It was a Sunday afternoon, and I was sitting in the living room watching tv. My grandfather sat across from me, staring at me strangely. Occasionally, he would ask me questions like, “Are you lost?” or ” Do you need to go home now?” I was only 8 or 9 at the time, and I mostly just thought he was teasing me. I remember he finally got up and left me alone while he wandered the neighborhood asking neighbors if they had lost a little girl.

It was shortly after this that our family learned that my grandfather had Alzheimers. It was really frightening for me growing up to watch someone I loved slowly lose his memory. It impacted me and definitely left a mark on my life in different ways.

I was reflecting on this whole experience the other day at church when Gideon, our pastor, shared this clip about a couple whose husband would have lapses of amnesia.

I thought the story was so beautiful. The part that totally got me was when he shared about how when he first came home he said, “I knew I could trust you by the look in your eyes. I knew that that’s where I should be.” The man had zero recollection of anything in his life, but he knew just by looking at this woman that he could trust her.

As I’ve been sitting with these stories for the last couple of weeks, my husband, Eric, and I have also been thinking a lot about the part of the city we live in and how broken the stories are that we’ve entered into here since we moved to the neighborhood a year ago. The kids we’ve befriended on our street have such tragic stories of loss, trauma, and death. Today, Eric shared with me about a friend whose dad died of an overdose earlier this year. The world has felt dark at times and the depth of sorrow deep in the people around us.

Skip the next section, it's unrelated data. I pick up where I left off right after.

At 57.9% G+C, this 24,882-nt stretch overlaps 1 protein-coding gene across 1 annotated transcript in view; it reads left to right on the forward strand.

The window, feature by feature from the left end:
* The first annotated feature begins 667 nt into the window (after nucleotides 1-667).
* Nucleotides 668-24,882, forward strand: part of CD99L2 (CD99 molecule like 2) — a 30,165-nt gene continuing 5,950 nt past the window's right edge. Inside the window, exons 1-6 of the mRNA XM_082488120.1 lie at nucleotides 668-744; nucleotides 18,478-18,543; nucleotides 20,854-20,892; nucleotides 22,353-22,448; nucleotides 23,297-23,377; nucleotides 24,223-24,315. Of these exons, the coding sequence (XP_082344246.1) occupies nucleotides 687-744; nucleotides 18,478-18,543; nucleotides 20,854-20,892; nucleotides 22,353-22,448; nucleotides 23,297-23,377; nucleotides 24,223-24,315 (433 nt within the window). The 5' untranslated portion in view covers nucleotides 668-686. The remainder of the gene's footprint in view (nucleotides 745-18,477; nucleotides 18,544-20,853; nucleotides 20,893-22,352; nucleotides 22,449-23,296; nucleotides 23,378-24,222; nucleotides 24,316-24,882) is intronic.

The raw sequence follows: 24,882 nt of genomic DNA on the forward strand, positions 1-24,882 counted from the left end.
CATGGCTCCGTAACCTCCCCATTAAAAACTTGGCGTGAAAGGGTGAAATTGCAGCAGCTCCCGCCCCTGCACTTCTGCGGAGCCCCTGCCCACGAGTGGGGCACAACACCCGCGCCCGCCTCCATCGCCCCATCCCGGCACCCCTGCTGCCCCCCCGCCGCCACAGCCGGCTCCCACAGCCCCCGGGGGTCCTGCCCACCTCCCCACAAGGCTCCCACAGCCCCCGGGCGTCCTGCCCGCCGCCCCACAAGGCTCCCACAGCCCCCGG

Does all of humanity have amnesia? Has it forgotten what it was created for and what it was meant for?

All of this has made me wonder: Does all of humanity has amnesia? Has it forgotten what it was created for and what it was meant for? I think my hope for my life and the lives of others who know Christ is that when the world looks into our eyes, that they would remember. For some that rememberence will be like the aroma of death, but for others it will be the aroma of life. They would know in the deepest parts of their soul that they have found what their hearts have so yearned for in its broken state. May they see the gaze of our Savior reflected back to them because of his work in us. May we be humanity’s memory too.
photo courtesy: onesevenone